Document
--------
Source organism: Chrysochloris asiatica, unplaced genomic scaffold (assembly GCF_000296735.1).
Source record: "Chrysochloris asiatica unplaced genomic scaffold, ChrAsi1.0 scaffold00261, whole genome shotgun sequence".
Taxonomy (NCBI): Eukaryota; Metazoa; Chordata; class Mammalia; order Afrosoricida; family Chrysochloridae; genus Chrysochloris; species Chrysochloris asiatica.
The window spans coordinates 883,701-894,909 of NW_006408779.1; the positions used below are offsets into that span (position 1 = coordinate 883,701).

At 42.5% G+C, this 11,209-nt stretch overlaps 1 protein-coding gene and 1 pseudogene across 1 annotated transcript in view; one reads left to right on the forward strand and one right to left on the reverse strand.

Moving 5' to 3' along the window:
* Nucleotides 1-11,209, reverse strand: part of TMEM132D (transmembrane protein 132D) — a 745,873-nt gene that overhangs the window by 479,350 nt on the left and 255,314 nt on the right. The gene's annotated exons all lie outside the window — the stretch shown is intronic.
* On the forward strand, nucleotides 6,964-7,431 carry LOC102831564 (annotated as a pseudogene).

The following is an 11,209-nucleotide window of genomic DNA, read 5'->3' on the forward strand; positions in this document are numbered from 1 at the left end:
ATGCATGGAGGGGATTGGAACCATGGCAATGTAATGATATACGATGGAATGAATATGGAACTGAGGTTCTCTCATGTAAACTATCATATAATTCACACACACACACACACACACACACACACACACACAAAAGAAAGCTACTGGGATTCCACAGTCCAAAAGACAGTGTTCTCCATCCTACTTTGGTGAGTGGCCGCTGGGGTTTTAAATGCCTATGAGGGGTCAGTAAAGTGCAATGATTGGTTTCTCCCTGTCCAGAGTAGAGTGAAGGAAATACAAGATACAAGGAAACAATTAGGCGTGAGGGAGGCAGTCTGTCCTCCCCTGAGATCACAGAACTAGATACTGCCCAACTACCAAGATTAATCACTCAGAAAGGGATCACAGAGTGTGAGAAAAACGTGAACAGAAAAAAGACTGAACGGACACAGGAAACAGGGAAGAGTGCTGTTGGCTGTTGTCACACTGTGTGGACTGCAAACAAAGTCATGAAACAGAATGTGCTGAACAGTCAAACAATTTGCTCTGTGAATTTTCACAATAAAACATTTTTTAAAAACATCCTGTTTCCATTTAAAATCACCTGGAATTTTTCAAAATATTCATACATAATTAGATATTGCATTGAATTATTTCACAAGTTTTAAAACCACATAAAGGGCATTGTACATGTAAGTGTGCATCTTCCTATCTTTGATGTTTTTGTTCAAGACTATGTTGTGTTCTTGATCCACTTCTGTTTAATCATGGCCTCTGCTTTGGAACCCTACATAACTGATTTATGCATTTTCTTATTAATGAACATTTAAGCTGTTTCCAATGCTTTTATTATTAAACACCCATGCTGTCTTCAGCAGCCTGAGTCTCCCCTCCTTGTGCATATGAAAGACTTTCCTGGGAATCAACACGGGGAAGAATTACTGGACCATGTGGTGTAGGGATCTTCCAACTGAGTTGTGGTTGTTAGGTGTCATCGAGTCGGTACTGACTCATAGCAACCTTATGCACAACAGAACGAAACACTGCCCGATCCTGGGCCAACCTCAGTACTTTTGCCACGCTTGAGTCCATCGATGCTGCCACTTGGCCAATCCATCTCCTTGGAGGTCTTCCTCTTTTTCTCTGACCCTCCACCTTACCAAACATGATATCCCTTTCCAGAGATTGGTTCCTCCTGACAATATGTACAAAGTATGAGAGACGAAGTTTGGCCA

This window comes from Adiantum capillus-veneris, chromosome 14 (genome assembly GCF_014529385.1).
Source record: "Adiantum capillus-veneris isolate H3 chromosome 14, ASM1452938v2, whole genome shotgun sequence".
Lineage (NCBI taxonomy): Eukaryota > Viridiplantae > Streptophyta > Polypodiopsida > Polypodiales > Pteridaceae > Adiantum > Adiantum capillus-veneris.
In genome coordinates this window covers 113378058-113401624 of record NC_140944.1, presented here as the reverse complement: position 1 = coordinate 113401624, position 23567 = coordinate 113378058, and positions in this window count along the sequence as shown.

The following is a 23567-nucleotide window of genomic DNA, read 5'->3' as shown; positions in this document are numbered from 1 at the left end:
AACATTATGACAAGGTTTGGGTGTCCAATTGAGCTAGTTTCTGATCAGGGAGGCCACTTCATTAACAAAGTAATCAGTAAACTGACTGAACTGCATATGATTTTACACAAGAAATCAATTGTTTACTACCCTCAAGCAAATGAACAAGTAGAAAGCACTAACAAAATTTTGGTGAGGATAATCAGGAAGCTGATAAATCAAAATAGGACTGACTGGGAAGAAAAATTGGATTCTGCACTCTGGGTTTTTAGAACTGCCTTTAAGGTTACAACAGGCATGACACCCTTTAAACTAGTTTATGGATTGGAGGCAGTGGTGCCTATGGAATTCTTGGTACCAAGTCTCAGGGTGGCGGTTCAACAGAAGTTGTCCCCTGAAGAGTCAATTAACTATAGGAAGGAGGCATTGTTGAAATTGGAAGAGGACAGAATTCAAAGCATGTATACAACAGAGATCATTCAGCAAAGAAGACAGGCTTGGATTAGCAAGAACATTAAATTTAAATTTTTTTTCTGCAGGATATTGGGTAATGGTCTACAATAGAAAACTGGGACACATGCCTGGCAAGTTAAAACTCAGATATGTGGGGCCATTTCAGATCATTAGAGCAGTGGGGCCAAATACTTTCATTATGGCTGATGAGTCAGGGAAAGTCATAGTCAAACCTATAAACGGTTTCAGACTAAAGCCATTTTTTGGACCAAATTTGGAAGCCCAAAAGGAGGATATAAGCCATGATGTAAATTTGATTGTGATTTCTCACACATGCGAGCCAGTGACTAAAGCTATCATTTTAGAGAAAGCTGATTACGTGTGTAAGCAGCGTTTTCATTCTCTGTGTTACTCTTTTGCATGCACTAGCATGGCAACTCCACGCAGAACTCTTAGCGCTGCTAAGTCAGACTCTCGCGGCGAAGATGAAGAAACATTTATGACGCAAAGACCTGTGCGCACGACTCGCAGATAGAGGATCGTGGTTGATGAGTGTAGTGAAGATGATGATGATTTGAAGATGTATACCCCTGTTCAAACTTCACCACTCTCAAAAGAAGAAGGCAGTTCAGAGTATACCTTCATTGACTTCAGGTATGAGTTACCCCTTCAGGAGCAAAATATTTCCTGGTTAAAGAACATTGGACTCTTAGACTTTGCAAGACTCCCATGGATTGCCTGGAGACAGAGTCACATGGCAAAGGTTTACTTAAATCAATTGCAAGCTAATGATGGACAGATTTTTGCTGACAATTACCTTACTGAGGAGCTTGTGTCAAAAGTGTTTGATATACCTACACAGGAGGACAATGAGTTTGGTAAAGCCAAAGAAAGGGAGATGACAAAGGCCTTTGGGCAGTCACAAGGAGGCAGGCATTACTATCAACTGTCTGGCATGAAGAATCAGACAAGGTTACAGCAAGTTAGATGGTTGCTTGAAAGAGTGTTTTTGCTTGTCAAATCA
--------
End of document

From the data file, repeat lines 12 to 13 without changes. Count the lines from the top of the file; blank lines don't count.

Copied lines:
Source record: "Adiantum capillus-veneris isolate H3 chromosome 14, ASM1452938v2, whole genome shotgun sequence".
Lineage (NCBI taxonomy): Eukaryota > Viridiplantae > Streptophyta > Polypodiopsida > Polypodiales > Pteridaceae > Adiantum > Adiantum capillus-veneris.